Each day will have a new objective, with each building on the prior. It’s a very intuitive, spontaneous work approach and, again, I’ve no idea what I’ll end up with. My hope is to enjoy the process and artistically grow from the experience.
On the Apollo front, I found these two links which are fun: Apollo 11 Live TV Coverage – you can watch it as it aired 40 years ago. This begs the question: Do you remember viewing it the first time around? I have a recollection of a black/white TV and “spacemen.” The problem is that I no longer remember if it’s my memory from the first time around or seeing it replayed over the years. The Apollo 11 Lunar Surface Journal by Eric M. Jones. The site contains a wealth of links, a one-stop site for nearly all things Apollo 11-related.
“In Google Earth, you can get close enough to examine a painter’s brushstrokes or the craquelure on the varnish of a painting. The images of these works are about 14,000 million pixels, 1,400 times more detailled than the image a 10 megapixel digital camera would take. In addition, you’ll be able to see a spectacular 3D reproduction of the museum.”
Here’s the link: http://www.google.com/intl/en/landing/prado/. What a time we live in!!
ColourLovers is a site about creative inspiration using color and design. It shows off a large variety of color palettes and patterns. I particular like the blog, with posts such as the recent called Vintage Color & Design: The Architectural Review. The articles sections includes pieces like Color Basics: Dos and Don’ts, How Color Influences Consumer Behavior, and more.
And, yes, I will be posting more images from Yosemite very soon!
If you’re into bumper stickers and buttons, StickerGiant.com has a good selection of art-related ones. I like this button: Never Apologize for Your Art.”
Incredible Art Department is one of those fantastic sites offering an “incredible” encyclopedic collection of art-educational resources. There are link collections for art groups, art resources, art periods/styles, school, stores, art-zines, artists, museums, galleries, and more. Textile Arts – Fiber Arts offers history of textile links, world textile, contemporary textile arts, lesson plans, and more. Art Museums is a one-stop listing to a collection of museums throughtout the USA and throughout the world. Art Careers provides a portal to more links exploring various options such as graphic design, fashion design, art teachers, and so on.
There is also a large collection of links to public domain art, books, and images. Some of the links go to collections of other links. Project Gutenberg, for example, is the largest collection of free electronic books (or eBooks). Read Print is a free online library. The Online Book Page offers over 30,000 free books on the web.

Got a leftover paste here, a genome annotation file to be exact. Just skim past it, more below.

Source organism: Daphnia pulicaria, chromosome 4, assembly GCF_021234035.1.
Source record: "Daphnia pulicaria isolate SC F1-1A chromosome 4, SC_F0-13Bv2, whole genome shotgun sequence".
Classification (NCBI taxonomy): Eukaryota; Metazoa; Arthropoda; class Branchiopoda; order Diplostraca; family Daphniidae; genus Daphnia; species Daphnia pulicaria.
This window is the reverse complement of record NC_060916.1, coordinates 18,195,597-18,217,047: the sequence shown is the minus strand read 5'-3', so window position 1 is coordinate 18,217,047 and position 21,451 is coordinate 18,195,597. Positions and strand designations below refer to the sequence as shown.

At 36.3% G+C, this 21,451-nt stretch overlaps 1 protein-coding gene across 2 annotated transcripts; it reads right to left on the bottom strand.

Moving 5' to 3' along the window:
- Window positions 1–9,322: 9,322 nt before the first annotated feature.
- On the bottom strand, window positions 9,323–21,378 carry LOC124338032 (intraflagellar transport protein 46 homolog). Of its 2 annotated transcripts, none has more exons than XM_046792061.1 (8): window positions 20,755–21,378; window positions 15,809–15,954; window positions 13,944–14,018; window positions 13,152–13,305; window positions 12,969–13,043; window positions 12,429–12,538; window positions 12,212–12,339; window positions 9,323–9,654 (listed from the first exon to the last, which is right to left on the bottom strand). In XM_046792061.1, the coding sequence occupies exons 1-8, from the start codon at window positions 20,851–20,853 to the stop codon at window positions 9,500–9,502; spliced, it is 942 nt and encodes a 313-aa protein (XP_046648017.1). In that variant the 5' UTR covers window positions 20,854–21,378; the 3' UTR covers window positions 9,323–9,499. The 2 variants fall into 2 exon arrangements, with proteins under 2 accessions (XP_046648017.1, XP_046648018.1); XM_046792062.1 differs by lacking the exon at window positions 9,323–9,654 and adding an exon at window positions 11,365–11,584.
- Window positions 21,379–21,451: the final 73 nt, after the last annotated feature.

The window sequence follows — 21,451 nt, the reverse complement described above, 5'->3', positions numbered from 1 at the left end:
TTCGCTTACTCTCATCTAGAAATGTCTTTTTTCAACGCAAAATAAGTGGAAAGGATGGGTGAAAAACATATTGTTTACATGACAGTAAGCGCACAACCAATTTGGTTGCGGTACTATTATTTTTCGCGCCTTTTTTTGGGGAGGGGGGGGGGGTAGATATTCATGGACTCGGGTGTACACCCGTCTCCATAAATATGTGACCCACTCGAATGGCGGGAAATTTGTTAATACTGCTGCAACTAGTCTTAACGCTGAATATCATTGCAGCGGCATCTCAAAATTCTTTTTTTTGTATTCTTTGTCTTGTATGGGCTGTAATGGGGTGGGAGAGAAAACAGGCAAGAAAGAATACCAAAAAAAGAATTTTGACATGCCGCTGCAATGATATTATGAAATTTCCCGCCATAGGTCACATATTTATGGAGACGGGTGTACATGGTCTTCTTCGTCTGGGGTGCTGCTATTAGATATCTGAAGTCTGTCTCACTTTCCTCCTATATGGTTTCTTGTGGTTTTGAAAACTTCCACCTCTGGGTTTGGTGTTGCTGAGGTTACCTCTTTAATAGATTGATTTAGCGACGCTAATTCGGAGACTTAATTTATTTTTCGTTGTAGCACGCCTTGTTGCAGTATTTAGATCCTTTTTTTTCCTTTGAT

This site began in 1994 by Ken Rohrer. Later Judy Decker joined Ken to grow this site into the massive collection it is today. This site has a special bookmark in my collection – Love it!
In this provoking 27 minutes video, Tim Brown, the CEO of Ideo, talks about “The powerful link between creativity and play.” He discusses how the behaviors learned as a kid are useful as designers; how playfulness helps develop better creative solutions, rather than adult behaviors which often get in the way of developing ideas. He talks about children and their constructive play time – building and knocking down, building and knocking down – the working with the hands, doing multiple “low-resolution” prototypes very quickly to test ideas. It reminds me of the original concept behind the journal quilts and other quickly-made small projects to test various ideas without the burden of a large time commitment.
He also talks that play within the workplace isn’t anarchy, but more of a divergence and convergence — the divergence where the play is and the convergence where things come together and are more serious. He talks about role playing to develop empathy for the situation and authentic experiences.
The talk comes from the 2008 Art Center Design Conference held at the Art Center College of Design in Pasadena, California in May 2008. The video is another from TED, Ideas Worth Spreading
This video is an 18 minutes talk by Paola Antonelli, called Treating Design as Art. It was posted at Her bio in part states: “Paola Antonelli is on a mission to introduce — and explain — design to the world. With her shows at New York’s Museum of Modern Art, she celebrates design’s presence in every part of life.”
This talk was in the “Design Like You Give a Damn” section at TED, Ideas Worth Spreading. The speakers in the Design section “celebrate the power of design to enhance creative endeavors, unravel social stalemate and to save and enrich lives.”
TED encourages the sharing of their materials, and the videos are distributed under the Creative Commons license.